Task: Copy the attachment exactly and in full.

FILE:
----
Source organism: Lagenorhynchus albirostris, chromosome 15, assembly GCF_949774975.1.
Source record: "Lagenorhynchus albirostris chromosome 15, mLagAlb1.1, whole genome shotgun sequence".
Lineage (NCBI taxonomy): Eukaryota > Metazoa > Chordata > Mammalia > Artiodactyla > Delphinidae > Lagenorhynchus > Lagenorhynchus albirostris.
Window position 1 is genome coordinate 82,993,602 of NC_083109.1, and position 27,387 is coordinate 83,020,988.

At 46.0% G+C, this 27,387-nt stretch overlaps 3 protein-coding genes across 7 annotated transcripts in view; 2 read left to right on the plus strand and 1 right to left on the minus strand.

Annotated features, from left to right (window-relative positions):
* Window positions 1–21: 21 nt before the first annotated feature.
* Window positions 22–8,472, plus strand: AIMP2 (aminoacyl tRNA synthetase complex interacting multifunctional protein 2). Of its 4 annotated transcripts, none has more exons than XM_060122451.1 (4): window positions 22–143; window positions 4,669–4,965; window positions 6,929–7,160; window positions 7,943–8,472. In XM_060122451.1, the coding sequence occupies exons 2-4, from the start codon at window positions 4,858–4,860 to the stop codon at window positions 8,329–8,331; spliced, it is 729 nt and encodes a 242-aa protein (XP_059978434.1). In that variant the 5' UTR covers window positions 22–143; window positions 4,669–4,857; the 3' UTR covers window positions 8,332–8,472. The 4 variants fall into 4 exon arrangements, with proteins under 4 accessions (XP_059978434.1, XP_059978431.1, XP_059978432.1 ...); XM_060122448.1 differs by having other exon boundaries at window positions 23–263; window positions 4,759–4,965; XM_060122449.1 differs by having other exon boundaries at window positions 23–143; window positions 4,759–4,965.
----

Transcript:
Source organism: Lagenorhynchus albirostris, chromosome 15, assembly GCF_949774975.1.
Source record: "Lagenorhynchus albirostris chromosome 15, mLagAlb1.1, whole genome shotgun sequence".
Lineage (NCBI taxonomy): Eukaryota > Metazoa > Chordata > Mammalia > Artiodactyla > Delphinidae > Lagenorhynchus > Lagenorhynchus albirostris.
Window position 1 is genome coordinate 82,993,602 of NC_083109.1, and position 27,387 is coordinate 83,020,988.

At 46.0% G+C, this 27,387-nt stretch overlaps 3 protein-coding genes across 7 annotated transcripts in view; 2 read left to right on the plus strand and 1 right to left on the minus strand.

Annotated features, from left to right (window-relative positions):
* Window positions 1–21: 21 nt before the first annotated feature.
* Window positions 22–8,472, plus strand: AIMP2 (aminoacyl tRNA synthetase complex interacting multifunctional protein 2). Of its 4 annotated transcripts, none has more exons than XM_060122451.1 (4): window positions 22–143; window positions 4,669–4,965; window positions 6,929–7,160; window positions 7,943–8,472. In XM_060122451.1, the coding sequence occupies exons 2-4, from the start codon at window positions 4,858–4,860 to the stop codon at window positions 8,329–8,331; spliced, it is 729 nt and encodes a 242-aa protein (XP_059978434.1). In that variant the 5' UTR covers window positions 22–143; window positions 4,669–4,857; the 3' UTR covers window positions 8,332–8,472. The 4 variants fall into 4 exon arrangements, with proteins under 4 accessions (XP_059978434.1, XP_059978431.1, XP_059978432.1 ...); XM_060122448.1 differs by having other exon boundaries at window positions 23–263; window positions 4,759–4,965; XM_060122449.1 differs by having other exon boundaries at window positions 23–143; window positions 4,759–4,965.